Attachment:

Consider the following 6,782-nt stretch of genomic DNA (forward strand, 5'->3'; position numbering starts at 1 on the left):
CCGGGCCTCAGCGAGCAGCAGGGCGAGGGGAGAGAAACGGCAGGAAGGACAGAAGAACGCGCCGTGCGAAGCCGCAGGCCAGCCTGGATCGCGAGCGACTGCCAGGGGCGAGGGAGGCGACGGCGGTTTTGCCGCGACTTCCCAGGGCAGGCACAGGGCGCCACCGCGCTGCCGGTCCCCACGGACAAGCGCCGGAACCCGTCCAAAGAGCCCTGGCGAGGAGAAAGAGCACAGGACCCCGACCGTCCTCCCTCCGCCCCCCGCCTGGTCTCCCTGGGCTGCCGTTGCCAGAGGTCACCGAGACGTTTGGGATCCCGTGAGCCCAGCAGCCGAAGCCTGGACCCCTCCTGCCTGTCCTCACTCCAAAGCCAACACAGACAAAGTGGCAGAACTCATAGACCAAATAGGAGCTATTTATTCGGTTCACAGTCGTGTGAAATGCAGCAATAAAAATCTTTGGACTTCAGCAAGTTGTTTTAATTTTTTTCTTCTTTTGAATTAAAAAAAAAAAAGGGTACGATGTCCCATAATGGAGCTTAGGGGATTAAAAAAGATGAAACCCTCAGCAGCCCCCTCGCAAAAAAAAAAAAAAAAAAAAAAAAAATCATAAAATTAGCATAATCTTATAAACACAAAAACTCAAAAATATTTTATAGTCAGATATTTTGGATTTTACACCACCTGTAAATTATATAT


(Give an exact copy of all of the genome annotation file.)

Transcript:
Consider the following 6,782-nt stretch of genomic DNA (forward strand, 5'->3'; position numbering starts at 1 on the left):
CCGGGCCTCAGCGAGCAGCAGGGCGAGGGGAGAGAAACGGCAGGAAGGACAGAAGAACGCGCCGTGCGAAGCCGCAGGCCAGCCTGGATCGCGAGCGACTGCCAGGGGCGAGGGAGGCGACGGCGGTTTTGCCGCGACTTCCCAGGGCAGGCACAGGGCGCCACCGCGCTGCCGGTCCCCACGGACAAGCGCCGGAACCCGTCCAAAGAGCCCTGGCGAGGAGAAAGAGCACAGGACCCCGACCGTCCTCCCTCCGCCCCCCGCCTGGTCTCCCTGGGCTGCCGTTGCCAGAGGTCACCGAGACGTTTGGGATCCCGTGAGCCCAGCAGCCGAAGCCTGGACCCCTCCTGCCTGTCCTCACTCCAAAGCCAACACAGACAAAGTGGCAGAACTCATAGACCAAATAGGAGCTATTTATTCGGTTCACAGTCGTGTGAAATGCAGCAATAAAAATCTTTGGACTTCAGCAAGTTGTTTTAATTTTTTTCTTCTTTTGAATTAAAAAAAAAAAAGGGTACGATGTCCCATAATGGAGCTTAGGGGATTAAAAAAGATGAAACCCTCAGCAGCCCCCTCGCAAAAAAAAAAAAAAAAAAAAAAAAAATCATAAAATTAGCATAATCTTATAAACACAAAAACTCAAAAATATTTTATAGTCAGATATTTTGGATTTTACACCACCTGTAAATTATATAT